“So you want him for yourself? Is that what this is?”
“Ma’am, you have Patsy. I have no-one.”
“Do I get a say in this?” Andy asked.
“NO,” the two women replied in unison.
Joan looked at him. “Okay, Andy. If you had to choose between us, which would it be?”
“Yes. Whatever you say, won’t be held against you,” Meredith said.
“Unless he says me,” Joan added, “I would definitely hold myself against him.”
“Ahem,” Andy coughed for attention. “You asked which of you I would prefer to have a relationship with. Are we talking about a sexual relationship?”
“We could be, possibly,” Meredith said.
“Oh, yes, Andy. We most certainly are,” Joan added.
“In that case,” Andy said, “I choose Tarquin.”
“You mean…” Joan said.
“Yes,” Andy said, ripping off his uniform jacket and undoing a pair of clasps to reveal a female form beneath the shirt, “Andy is short for Andrea, not Andromeda. I made that up. I knew that, as a woman, my chances of advancing in the ranks of science and maths were very slight. As a student, I aced everything. Top of my class in maths and physics, but when, as Andrea, I applied for post-grad studies, I was only ever offered low-level stuff. I knew I could do better, so I applied as Andromeda, and haven’t looked back since. I suppose you’re going to sack me now.”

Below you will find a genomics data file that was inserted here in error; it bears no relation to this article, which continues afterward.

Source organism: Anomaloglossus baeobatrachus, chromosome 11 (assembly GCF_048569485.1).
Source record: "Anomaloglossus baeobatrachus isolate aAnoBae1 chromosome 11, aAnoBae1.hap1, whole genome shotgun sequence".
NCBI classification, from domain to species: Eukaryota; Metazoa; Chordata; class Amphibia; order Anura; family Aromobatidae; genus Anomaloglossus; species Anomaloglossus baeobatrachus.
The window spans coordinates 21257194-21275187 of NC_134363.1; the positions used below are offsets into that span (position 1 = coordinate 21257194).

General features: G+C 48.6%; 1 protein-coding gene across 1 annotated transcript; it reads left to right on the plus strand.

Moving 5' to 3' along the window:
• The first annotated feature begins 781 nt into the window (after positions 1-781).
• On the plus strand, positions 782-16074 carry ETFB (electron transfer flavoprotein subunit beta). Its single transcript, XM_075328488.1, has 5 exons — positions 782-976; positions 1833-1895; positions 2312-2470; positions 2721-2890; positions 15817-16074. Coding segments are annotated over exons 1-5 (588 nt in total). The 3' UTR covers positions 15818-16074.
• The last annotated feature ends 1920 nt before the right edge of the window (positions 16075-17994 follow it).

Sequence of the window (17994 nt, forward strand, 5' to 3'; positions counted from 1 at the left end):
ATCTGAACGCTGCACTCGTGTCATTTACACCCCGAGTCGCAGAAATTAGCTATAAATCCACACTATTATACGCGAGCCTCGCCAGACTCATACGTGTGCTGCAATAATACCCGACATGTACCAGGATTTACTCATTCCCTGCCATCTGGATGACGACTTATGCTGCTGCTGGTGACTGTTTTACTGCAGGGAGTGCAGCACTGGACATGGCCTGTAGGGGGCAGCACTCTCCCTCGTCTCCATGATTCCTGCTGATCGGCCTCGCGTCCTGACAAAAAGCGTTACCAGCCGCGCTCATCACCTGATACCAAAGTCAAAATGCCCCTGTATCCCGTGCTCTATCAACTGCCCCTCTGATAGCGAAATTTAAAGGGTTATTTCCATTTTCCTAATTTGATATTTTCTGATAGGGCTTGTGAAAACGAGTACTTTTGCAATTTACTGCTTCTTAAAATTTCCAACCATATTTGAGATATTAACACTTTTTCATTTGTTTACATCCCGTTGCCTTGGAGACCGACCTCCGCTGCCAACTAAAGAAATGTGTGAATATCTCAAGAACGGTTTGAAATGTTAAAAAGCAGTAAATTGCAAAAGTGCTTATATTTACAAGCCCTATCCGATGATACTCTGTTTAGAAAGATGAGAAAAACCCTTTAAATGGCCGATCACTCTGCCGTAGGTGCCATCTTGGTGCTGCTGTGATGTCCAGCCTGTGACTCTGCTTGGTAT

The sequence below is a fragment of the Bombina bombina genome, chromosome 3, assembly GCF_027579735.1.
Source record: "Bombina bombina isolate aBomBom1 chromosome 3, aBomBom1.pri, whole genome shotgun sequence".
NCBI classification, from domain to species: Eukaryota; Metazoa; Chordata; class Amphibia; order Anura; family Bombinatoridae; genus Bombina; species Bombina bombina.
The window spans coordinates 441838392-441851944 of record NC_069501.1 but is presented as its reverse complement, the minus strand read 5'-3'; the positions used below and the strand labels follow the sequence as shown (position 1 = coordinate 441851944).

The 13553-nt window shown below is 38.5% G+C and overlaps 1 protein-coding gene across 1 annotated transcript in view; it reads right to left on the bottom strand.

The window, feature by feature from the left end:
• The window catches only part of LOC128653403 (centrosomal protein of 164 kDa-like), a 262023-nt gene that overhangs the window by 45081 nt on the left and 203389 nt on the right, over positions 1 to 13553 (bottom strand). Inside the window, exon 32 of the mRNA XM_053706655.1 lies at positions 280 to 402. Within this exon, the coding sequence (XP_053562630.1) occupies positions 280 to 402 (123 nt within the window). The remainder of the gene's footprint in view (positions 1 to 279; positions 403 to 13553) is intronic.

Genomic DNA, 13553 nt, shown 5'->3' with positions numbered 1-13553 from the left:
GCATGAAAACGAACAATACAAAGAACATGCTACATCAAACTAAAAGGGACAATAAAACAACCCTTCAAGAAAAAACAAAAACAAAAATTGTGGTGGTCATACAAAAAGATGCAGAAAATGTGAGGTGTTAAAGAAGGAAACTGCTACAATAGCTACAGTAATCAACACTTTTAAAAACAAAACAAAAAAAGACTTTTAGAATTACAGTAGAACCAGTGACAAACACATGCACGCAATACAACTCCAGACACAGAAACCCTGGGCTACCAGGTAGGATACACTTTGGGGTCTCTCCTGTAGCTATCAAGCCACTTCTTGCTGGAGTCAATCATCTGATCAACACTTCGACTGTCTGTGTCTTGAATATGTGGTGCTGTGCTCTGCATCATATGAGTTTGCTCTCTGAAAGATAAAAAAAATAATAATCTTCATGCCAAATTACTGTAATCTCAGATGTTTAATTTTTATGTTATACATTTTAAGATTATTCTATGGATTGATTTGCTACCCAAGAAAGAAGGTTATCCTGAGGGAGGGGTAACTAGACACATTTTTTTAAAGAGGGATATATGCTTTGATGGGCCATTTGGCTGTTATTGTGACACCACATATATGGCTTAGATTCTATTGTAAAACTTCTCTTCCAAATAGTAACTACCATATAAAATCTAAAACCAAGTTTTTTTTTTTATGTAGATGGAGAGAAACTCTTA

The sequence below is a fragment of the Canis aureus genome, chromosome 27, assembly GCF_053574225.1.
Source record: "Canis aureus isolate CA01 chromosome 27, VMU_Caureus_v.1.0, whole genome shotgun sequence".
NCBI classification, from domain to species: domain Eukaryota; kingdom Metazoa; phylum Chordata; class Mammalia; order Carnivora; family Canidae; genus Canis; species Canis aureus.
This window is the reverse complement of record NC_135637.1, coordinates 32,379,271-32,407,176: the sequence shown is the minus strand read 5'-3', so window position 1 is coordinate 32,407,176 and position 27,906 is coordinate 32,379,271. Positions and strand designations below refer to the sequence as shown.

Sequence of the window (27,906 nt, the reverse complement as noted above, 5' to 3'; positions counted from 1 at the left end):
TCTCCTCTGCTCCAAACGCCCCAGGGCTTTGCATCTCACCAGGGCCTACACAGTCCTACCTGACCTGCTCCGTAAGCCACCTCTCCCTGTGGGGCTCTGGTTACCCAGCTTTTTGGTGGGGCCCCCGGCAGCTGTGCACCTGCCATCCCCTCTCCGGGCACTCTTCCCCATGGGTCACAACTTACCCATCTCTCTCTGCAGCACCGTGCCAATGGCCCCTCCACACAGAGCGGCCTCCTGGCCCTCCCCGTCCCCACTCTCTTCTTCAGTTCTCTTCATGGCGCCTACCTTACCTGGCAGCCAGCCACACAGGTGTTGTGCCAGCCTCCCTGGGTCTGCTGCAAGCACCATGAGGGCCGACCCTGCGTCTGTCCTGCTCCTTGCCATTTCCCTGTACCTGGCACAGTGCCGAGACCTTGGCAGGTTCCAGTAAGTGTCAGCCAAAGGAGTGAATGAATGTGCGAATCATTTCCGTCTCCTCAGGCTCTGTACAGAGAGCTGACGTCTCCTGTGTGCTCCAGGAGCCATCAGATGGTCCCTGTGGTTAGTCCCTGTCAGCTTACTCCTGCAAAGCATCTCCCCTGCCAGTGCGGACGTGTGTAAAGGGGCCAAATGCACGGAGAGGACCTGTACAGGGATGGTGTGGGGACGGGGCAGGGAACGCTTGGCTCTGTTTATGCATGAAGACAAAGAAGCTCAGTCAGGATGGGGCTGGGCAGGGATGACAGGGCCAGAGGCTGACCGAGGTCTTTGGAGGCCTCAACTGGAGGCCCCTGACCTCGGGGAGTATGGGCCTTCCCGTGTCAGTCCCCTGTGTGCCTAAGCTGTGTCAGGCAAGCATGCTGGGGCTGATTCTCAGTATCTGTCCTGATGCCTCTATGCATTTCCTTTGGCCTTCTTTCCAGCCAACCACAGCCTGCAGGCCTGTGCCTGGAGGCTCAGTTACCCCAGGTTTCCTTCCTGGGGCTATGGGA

“Hardly,” Meredith said with a twinkle in her eye, “as a strong, capable woman, you are very much more interesting to us than you are as a man.”
“And yes,” Joan said, “we do mean sexually—”
“But not just sexually,” Meredith added, “the Regiment needs more strong, capable women in its ranks.”
“That’s okay,” Andy said, “but I should tell you that I am straight. In my mind, anyway. Haven’t actually, you-know.”
“Let me ask you a question, Andy,” Meredith said, “I want you to take this away and think about it, because we’re loaded with enough for now, work-wise, and I do want the information from your Dad.”
“What do you want to ask me, Ma’am?” Andy asked.
“Would you decide whether you prefer tea or coffee—”
“Or both,” Joan interjected.
“Or both, without first sampling the two beverages, to equip yourself with the knowledge you need to make an informed choice?”
“I take your point, Ma’am. Can I give you an answer tomorrow?”
“When you’re ready, Commodore, when you’re ready,” Meredith said.
“Thank you, Ma’am. Good night.”
“Good night, Andy,” Joan said.
Meredith turned to Joan and said, “Fancy a nightcap?”